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1

You can see fairly quickly that an exact answer to this question is not going to be feasible because your functional transformation is to take the square root of $\sigma_t^2$, and the square root function has a countably infinite number of derivatives. This implies that a Taylor expansion is going to leave us with a countably infinite number of terms, most ...


1

"conditional volatilities from GARCH models are not stochastic since at time $t$ the volatility is completely pre-determined (deterministic) given previous values"-https://en.wikipedia.org/wiki/Stochastic_volatility $\sigma_t$ is still a random variable in the sense that it has an unconditional distribution. However, this unconditional distribution is not ...


-1

It must be : $$ E[\sigma _t]= \sqrt{ \frac{\omega}{1−\alpha_1− \beta_1}} $$ Otherwise you can model directly σt instead of σ^2(t)


0

In any finite sample, it is always possible for the Zhou estimator to return a negative number, even though we know the unobservable parameter being estimated is non-negative. This is a well known issue in the academic literature. There are several approaches to dealing with this problem: 1) Ignore it. (I don't like this one). It is particularly nefarious ...


1

I'll address your questions in order: 1a) For TSRV constructed using high frequency returns from NYSE market open to market close on a single day, the output should be numbers on the order of magnitude of 1e-4 to 1e-5. In other words, your numbers look about right. I got these number from calculating TSRV for IBM data myself using Kevin Sheppard's MatLab ...


1

The volatility smile is the result of market forces knowing form experience that out of the money option pay out more often that what would be expected by a normal (Gaussian) distribution. For years Quants speculated why the market drove the out of the money options higher that the price of the Black-Scholes model. The best theory speculates that the ...


1

As Richard mentioned, in some particular Markets for a given expiration, options whose strike price differs substantially from the underlying asset's price command higher prices than what is suggested by standard option pricing models. These options are said to be either deep in-the-money or out-the-money. Graphing implied volatilities against strike prices ...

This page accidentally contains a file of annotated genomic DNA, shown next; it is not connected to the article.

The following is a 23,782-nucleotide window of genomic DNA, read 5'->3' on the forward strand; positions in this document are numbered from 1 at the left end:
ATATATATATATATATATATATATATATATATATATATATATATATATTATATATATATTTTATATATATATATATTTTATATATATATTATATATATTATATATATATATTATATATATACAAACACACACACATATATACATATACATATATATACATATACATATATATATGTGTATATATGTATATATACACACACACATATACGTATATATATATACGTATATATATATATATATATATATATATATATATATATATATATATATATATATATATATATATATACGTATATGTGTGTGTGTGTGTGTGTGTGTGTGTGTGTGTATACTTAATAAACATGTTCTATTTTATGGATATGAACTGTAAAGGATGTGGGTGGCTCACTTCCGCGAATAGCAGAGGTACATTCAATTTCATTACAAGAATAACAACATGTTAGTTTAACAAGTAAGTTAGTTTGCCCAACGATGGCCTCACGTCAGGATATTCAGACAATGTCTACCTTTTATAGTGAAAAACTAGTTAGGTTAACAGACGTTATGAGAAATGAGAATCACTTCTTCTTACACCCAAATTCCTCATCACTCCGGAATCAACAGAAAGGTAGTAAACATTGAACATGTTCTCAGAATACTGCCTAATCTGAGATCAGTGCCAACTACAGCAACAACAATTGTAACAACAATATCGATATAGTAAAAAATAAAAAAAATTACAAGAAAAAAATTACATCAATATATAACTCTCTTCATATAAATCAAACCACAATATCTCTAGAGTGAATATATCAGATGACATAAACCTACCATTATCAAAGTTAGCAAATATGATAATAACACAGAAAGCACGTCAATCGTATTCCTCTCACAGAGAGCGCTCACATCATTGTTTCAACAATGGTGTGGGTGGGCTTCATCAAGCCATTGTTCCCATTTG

4

There are several reasons, maybe the most important and also quite intuitive one: Implied volatility more or less assumes that the stock price is driven by Brownian motion and thus moves in a continuous fashion. What we observe is that stocks can jump (usually downwards, sometimes upwards) which needs to be modelled using something like a jump process ...


0

If you want a quick back of the envelop number, just use the IV of the nearest ATM option. Still the best would be to get the IV which is quite simple. However, three data points are definitely not enough to do this. Here's a matlab code that allows you to do it (credits to: volopta.com): % Variance swap calculation using the replication algorithm of % ...


1

This is a somewhat ill-posed question. The "components" in your question are not components, they are just different options and all have different implied volatilities - all for the same underlying. If you are looking to get single number volatility a-la VIX without the whole VIX calculation, you should use ATM (at-the-money) implied volatility, which is ...


0

As it was already mentioned. Try to read about Kalman filter and Markow Switching models. I have even seen some academic papers where authors tried to define MA length based on MSM or KF. Try to google it ...


0

In black-scholes the option price depends not on sigma^2 but on sigma^2 T. So if volatility is going to be 20% or 21% over the next 10 years (assume for simplicity no other values are possible, just these two with equal prob, but we don't know which) then that will have a bigger impact on the option value than a 20 vs 21 uncertainty for a 1 year option. That ...


2

In general, $v = \frac{\partial C}{\partial \sigma} > 0$ and $\theta = \frac{\partial C}{\partial t} < 0$. If maturity $T$ increases than $C$ increases. Suppose volatility is non-constant. Then if $T$ increases, the option value is more volatile, since the stock price is more volatile. Since $v > 0$ the option price must increase. He claims that ...


1

FVIX is not hard to compute. Just regress changes in VIX on excess returs of your base assets (it can be the 25 FF portfolios if those are what you are trying to explain) i.e run the following: \Delta VIX_t = X_t\beta+\epsilon



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